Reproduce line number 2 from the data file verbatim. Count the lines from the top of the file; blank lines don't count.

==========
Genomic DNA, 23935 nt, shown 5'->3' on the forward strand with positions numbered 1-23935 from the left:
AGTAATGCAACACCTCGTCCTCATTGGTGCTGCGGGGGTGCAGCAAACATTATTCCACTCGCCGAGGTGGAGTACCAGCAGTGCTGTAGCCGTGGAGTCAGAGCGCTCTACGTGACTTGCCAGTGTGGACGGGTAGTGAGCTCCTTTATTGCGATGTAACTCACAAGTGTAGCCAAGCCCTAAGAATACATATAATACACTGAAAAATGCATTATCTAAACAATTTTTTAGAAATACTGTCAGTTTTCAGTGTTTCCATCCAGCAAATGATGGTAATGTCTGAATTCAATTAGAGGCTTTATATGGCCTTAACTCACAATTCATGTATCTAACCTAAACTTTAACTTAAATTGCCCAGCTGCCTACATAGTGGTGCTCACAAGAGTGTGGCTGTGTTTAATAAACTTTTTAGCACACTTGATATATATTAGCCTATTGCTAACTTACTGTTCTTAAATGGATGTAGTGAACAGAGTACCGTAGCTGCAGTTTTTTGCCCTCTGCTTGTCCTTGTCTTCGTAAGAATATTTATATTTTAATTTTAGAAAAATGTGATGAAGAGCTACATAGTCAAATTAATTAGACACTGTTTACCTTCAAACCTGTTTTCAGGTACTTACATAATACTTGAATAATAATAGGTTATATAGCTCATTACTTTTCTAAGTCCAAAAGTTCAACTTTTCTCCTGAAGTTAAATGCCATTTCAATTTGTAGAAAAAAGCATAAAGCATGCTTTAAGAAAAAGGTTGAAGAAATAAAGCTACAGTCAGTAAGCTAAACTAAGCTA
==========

AGTAATGCAACACCTCGTCCTCATTGGTGCTGCGGGGGTGCAGCAAACATTATTCCACTCGCCGAGGTGGAGTACCAGCAGTGCTGTAGCCGTGGAGTCAGAGCGCTCTACGTGACTTGCCAGTGTGGACGGGTAGTGAGCTCCTTTATTGCGATGTAACTCACAAGTGTAGCCAAGCCCTAAGAATACATATAATACACTGAAAAATGCATTATCTAAACAATTTTTTAGAAATACTGTCAGTTTTCAGTGTTTCCATCCAGCAAATGATGGTAATGTCTGAATTCAATTAGAGGCTTTATATGGCCTTAACTCACAATTCATGTATCTAACCTAAACTTTAACTTAAATTGCCCAGCTGCCTACATAGTGGTGCTCACAAGAGTGTGGCTGTGTTTAATAAACTTTTTAGCACACTTGATATATATTAGCCTATTGCTAACTTACTGTTCTTAAATGGATGTAGTGAACAGAGTACCGTAGCTGCAGTTTTTTGCCCTCTGCTTGTCCTTGTCTTCGTAAGAATATTTATATTTTAATTTTAGAAAAATGTGATGAAGAGCTACATAGTCAAATTAATTAGACACTGTTTACCTTCAAACCTGTTTTCAGGTACTTACATAATACTTGAATAATAATAGGTTATATAGCTCATTACTTTTCTAAGTCCAAAAGTTCAACTTTTCTCCTGAAGTTAAATGCCATTTCAATTTGTAGAAAAAAGCATAAAGCATGCTTTAAGAAAAAGGTTGAAGAAATAAAGCTACAGTCAGTAAGCTAAACTAAGCTA